Amanda Marks
Amanda Marks


Managing Director of Tribes Travel

I have no doubt that most travellers who visit wildlife reserves and parks want to ensure that their visit does not cause any negatives impact to the environment or wildlife.  However, for those people who are perhaps taking a wildlife safari for the first time, they may not know what is and is not acceptable when on safari.

“Guides can make the difference between a good and an outstanding holiday.”

rhino spotting

A good guide will always direct visitors in a safe and sensitive way, but there are sadly plenty guides whose prime motivation is the big tip for getting very close to animals, and such guides rarely have the interest of the wildlife at heart.

Here are a few guidelines to help those who want to be sure of a few safari dos and don’ts.


  • Stay on tracks if required by the reserve.
  • Keep numbers of vehicles at any animal sighting to a small number. [eg in Timbavati in Kruger, there is a maximum of 2 vehicles at any sighting).
  • Drive slowly.
  • Keep quiet near wildlife.
  • Your guide should not knowingly put you in a position where you are frightened of concerned for your safety. If this happens, speak up.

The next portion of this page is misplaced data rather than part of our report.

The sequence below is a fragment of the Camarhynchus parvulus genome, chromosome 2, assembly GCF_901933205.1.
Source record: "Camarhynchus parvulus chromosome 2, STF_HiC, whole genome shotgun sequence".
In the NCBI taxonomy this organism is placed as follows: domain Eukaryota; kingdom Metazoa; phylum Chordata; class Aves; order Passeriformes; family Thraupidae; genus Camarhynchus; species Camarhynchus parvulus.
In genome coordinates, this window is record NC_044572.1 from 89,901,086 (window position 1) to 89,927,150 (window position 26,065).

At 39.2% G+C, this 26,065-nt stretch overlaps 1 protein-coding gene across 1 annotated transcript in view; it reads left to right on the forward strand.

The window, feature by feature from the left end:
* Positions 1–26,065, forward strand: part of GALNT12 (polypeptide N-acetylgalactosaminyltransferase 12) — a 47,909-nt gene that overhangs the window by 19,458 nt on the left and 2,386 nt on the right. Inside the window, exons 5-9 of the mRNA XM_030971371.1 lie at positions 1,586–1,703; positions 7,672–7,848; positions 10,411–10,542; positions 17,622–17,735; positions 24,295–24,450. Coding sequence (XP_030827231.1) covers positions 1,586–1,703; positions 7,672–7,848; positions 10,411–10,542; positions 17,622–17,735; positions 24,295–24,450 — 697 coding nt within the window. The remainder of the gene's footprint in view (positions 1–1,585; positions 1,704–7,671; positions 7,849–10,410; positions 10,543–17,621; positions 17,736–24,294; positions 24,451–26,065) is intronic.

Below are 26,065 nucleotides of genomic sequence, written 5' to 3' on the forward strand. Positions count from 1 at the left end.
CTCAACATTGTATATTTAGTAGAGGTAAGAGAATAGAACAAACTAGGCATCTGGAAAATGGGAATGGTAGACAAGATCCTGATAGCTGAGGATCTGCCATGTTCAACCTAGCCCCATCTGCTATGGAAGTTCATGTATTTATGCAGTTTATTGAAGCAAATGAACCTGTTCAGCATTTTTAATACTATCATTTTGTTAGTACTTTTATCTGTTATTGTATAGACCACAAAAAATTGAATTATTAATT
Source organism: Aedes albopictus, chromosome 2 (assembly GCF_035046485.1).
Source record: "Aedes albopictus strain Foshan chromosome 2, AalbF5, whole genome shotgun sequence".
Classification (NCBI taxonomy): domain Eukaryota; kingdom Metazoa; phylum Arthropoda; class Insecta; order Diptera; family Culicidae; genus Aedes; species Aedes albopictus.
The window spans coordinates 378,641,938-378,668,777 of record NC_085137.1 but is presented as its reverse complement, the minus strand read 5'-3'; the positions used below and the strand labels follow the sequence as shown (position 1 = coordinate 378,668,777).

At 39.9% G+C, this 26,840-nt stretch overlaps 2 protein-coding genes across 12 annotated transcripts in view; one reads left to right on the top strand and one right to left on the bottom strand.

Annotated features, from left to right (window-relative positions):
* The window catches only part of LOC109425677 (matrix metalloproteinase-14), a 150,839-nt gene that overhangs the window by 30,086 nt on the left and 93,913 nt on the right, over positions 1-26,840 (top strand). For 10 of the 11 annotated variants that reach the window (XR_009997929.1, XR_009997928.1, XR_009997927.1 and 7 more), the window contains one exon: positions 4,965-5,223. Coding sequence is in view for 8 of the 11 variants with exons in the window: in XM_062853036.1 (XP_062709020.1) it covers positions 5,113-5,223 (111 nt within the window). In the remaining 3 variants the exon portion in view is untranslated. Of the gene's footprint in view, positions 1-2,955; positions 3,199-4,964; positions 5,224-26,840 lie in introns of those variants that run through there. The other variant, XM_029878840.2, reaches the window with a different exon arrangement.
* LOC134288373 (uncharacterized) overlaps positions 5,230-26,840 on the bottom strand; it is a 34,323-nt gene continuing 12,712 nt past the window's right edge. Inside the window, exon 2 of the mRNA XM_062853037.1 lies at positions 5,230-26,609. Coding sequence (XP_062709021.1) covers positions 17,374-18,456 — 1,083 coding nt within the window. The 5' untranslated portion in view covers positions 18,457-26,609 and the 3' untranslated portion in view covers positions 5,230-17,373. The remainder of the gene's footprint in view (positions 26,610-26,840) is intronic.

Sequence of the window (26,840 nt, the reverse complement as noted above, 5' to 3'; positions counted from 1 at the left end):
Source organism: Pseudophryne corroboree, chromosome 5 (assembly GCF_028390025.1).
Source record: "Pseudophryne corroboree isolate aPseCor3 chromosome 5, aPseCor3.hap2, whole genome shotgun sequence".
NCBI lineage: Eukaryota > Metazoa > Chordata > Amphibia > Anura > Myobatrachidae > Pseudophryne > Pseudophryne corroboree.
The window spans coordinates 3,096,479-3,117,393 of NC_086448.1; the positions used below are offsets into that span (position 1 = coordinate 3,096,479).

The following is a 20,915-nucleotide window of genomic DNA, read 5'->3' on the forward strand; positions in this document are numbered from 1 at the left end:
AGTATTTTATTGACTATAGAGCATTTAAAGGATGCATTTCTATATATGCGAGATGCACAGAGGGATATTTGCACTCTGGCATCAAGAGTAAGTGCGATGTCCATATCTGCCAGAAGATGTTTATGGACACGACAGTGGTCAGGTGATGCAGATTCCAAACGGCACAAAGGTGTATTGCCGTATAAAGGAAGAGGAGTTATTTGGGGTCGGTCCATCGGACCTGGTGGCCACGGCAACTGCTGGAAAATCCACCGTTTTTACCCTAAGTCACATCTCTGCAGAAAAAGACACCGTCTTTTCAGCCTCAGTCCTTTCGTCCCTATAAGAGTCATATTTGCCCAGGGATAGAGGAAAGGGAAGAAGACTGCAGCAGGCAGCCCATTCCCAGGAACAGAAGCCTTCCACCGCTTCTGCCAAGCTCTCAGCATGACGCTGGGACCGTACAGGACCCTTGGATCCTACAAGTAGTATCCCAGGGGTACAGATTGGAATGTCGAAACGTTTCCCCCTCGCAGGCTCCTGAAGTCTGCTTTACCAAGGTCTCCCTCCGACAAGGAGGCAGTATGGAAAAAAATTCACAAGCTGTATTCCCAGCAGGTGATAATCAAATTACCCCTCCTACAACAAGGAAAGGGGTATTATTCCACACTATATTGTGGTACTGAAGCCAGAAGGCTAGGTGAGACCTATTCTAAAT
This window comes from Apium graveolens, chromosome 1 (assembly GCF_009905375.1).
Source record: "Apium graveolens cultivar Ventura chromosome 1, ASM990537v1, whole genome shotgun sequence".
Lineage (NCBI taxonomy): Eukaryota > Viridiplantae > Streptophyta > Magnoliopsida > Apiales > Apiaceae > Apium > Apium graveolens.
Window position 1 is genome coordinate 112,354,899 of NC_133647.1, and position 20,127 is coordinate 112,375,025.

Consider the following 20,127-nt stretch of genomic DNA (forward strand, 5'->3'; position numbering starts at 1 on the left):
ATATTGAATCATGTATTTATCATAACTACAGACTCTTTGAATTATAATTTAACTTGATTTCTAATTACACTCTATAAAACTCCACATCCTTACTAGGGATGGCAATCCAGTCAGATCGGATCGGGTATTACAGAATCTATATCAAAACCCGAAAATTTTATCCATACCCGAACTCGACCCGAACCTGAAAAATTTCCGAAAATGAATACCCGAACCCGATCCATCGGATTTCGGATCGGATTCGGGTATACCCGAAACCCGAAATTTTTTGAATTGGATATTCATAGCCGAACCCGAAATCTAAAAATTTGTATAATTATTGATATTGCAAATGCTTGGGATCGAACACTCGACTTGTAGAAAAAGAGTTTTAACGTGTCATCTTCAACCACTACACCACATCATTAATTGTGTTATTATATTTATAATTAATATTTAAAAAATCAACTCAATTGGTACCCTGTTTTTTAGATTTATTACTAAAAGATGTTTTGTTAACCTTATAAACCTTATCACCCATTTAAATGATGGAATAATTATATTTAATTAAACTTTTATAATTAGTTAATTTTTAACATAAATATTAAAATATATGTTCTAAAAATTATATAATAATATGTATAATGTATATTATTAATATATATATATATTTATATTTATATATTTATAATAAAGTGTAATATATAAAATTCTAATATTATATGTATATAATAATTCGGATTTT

• Speak quietly and do not make any sudden movements when close to wildlife so as not to alarm it


  • Do not destroy the habitat by unnecessarily driving over/through it.
  • Do not break the line of the vehicles by standing up or putting your arms out of the sides when near wildlife.
  • Do not harass wildlife by getting too close, cornering, following too long.
  • Do not shine spotlights into the eyes of animals. It can (temporarily) blind them. Red lights are preferable for night spotting if available.
  • Do not Leave any rubbish at all.
  • Do not smoke.
Amanda Marks

Amanda Marks

Amanda Marks is the founder and managing director of award-winning tour operator, Tribes Travel. Having started travelling professionally in her mid-twenties as a tour leader in Africa and the Middle East, she set up Tribes with her husband Guy in 1998. She travels regularly both alone and with her family, and is committed to sustainable travel so we can protect the earth's diversity and beauty for future generations.